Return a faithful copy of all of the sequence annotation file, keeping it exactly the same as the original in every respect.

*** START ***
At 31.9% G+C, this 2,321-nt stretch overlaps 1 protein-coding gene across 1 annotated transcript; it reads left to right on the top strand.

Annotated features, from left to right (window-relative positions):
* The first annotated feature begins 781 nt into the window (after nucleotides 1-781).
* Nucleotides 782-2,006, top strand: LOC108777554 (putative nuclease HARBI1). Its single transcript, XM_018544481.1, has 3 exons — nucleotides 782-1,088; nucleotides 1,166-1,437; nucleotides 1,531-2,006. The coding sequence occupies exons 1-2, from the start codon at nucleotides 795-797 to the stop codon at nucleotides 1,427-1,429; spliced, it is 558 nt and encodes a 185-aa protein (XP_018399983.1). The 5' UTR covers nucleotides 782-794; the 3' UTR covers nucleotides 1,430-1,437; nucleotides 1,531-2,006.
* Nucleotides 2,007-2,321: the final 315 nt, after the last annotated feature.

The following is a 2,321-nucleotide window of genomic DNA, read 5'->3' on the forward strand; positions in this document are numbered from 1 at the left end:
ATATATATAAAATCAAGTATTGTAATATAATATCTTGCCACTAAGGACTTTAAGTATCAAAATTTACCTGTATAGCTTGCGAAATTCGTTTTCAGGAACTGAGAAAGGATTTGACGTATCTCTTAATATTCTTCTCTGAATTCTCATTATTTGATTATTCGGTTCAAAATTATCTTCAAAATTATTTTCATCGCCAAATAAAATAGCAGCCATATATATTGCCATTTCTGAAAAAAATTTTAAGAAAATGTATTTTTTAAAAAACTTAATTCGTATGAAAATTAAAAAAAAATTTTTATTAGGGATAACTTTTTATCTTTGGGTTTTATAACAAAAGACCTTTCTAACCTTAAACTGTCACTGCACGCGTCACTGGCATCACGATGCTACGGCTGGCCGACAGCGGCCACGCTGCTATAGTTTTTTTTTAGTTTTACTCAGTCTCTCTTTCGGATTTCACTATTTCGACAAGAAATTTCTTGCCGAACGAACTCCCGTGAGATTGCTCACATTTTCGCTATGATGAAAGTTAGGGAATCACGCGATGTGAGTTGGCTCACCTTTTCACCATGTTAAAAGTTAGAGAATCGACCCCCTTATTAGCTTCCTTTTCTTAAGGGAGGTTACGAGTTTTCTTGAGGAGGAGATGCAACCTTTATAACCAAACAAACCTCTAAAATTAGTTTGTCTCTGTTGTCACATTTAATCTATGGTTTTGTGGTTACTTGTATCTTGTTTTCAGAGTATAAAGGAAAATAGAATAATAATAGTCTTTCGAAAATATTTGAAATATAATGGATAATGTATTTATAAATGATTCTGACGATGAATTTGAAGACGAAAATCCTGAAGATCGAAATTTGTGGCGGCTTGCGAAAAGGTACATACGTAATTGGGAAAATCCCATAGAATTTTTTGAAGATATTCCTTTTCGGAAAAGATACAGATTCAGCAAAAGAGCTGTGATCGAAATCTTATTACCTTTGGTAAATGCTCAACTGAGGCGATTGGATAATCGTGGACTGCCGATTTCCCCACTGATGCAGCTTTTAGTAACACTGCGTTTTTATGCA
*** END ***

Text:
At 31.9% G+C, this 2,321-nt stretch overlaps 1 protein-coding gene across 1 annotated transcript; it reads left to right on the top strand.

Annotated features, from left to right (window-relative positions):
* The first annotated feature begins 781 nt into the window (after nucleotides 1-781).
* Nucleotides 782-2,006, top strand: LOC108777554 (putative nuclease HARBI1). Its single transcript, XM_018544481.1, has 3 exons — nucleotides 782-1,088; nucleotides 1,166-1,437; nucleotides 1,531-2,006. The coding sequence occupies exons 1-2, from the start codon at nucleotides 795-797 to the stop codon at nucleotides 1,427-1,429; spliced, it is 558 nt and encodes a 185-aa protein (XP_018399983.1). The 5' UTR covers nucleotides 782-794; the 3' UTR covers nucleotides 1,430-1,437; nucleotides 1,531-2,006.
* Nucleotides 2,007-2,321: the final 315 nt, after the last annotated feature.

The following is a 2,321-nucleotide window of genomic DNA, read 5'->3' on the forward strand; positions in this document are numbered from 1 at the left end:
ATATATATAAAATCAAGTATTGTAATATAATATCTTGCCACTAAGGACTTTAAGTATCAAAATTTACCTGTATAGCTTGCGAAATTCGTTTTCAGGAACTGAGAAAGGATTTGACGTATCTCTTAATATTCTTCTCTGAATTCTCATTATTTGATTATTCGGTTCAAAATTATCTTCAAAATTATTTTCATCGCCAAATAAAATAGCAGCCATATATATTGCCATTTCTGAAAAAAATTTTAAGAAAATGTATTTTTTAAAAAACTTAATTCGTATGAAAATTAAAAAAAAATTTTTATTAGGGATAACTTTTTATCTTTGGGTTTTATAACAAAAGACCTTTCTAACCTTAAACTGTCACTGCACGCGTCACTGGCATCACGATGCTACGGCTGGCCGACAGCGGCCACGCTGCTATAGTTTTTTTTTAGTTTTACTCAGTCTCTCTTTCGGATTTCACTATTTCGACAAGAAATTTCTTGCCGAACGAACTCCCGTGAGATTGCTCACATTTTCGCTATGATGAAAGTTAGGGAATCACGCGATGTGAGTTGGCTCACCTTTTCACCATGTTAAAAGTTAGAGAATCGACCCCCTTATTAGCTTCCTTTTCTTAAGGGAGGTTACGAGTTTTCTTGAGGAGGAGATGCAACCTTTATAACCAAACAAACCTCTAAAATTAGTTTGTCTCTGTTGTCACATTTAATCTATGGTTTTGTGGTTACTTGTATCTTGTTTTCAGAGTATAAAGGAAAATAGAATAATAATAGTCTTTCGAAAATATTTGAAATATAATGGATAATGTATTTATAAATGATTCTGACGATGAATTTGAAGACGAAAATCCTGAAGATCGAAATTTGTGGCGGCTTGCGAAAAGGTACATACGTAATTGGGAAAATCCCATAGAATTTTTTGAAGATATTCCTTTTCGGAAAAGATACAGATTCAGCAAAAGAGCTGTGATCGAAATCTTATTACCTTTGGTAAATGCTCAACTGAGGCGATTGGATAATCGTGGACTGCCGATTTCCCCACTGATGCAGCTTTTAGTAACACTGCGTTTTTATGCA